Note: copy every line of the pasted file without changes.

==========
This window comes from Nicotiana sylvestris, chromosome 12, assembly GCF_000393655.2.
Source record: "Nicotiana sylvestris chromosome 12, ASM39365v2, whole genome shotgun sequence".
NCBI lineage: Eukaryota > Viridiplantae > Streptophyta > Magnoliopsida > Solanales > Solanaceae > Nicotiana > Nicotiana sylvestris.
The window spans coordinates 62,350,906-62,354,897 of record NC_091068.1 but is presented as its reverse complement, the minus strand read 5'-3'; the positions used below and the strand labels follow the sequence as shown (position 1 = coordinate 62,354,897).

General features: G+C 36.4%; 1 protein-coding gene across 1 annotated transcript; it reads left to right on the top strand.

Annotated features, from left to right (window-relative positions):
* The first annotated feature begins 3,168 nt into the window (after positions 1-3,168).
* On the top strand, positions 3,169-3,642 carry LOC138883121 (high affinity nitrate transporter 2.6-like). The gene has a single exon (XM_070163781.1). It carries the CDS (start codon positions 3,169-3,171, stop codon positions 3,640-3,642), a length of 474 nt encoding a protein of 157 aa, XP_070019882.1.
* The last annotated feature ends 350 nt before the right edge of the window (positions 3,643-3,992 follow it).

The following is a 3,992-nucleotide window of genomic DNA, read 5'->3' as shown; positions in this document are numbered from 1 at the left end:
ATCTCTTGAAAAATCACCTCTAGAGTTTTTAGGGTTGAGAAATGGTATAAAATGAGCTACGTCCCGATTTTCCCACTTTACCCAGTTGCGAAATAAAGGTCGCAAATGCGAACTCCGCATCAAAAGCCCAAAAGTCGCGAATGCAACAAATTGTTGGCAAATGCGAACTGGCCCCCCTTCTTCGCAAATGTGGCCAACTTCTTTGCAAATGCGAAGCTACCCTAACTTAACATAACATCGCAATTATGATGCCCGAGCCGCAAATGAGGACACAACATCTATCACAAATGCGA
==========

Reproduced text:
This window comes from Nicotiana sylvestris, chromosome 12, assembly GCF_000393655.2.
Source record: "Nicotiana sylvestris chromosome 12, ASM39365v2, whole genome shotgun sequence".
NCBI lineage: Eukaryota > Viridiplantae > Streptophyta > Magnoliopsida > Solanales > Solanaceae > Nicotiana > Nicotiana sylvestris.
The window spans coordinates 62,350,906-62,354,897 of record NC_091068.1 but is presented as its reverse complement, the minus strand read 5'-3'; the positions used below and the strand labels follow the sequence as shown (position 1 = coordinate 62,354,897).

General features: G+C 36.4%; 1 protein-coding gene across 1 annotated transcript; it reads left to right on the top strand.

Annotated features, from left to right (window-relative positions):
* The first annotated feature begins 3,168 nt into the window (after positions 1-3,168).
* On the top strand, positions 3,169-3,642 carry LOC138883121 (high affinity nitrate transporter 2.6-like). The gene has a single exon (XM_070163781.1). It carries the CDS (start codon positions 3,169-3,171, stop codon positions 3,640-3,642), a length of 474 nt encoding a protein of 157 aa, XP_070019882.1.
* The last annotated feature ends 350 nt before the right edge of the window (positions 3,643-3,992 follow it).

The following is a 3,992-nucleotide window of genomic DNA, read 5'->3' as shown; positions in this document are numbered from 1 at the left end:
ATCTCTTGAAAAATCACCTCTAGAGTTTTTAGGGTTGAGAAATGGTATAAAATGAGCTACGTCCCGATTTTCCCACTTTACCCAGTTGCGAAATAAAGGTCGCAAATGCGAACTCCGCATCAAAAGCCCAAAAGTCGCGAATGCAACAAATTGTTGGCAAATGCGAACTGGCCCCCCTTCTTCGCAAATGTGGCCAACTTCTTTGCAAATGCGAAGCTACCCTAACTTAACATAACATCGCAATTATGATGCCCGAGCCGCAAATGAGGACACAACATCTATCACAAATGCGA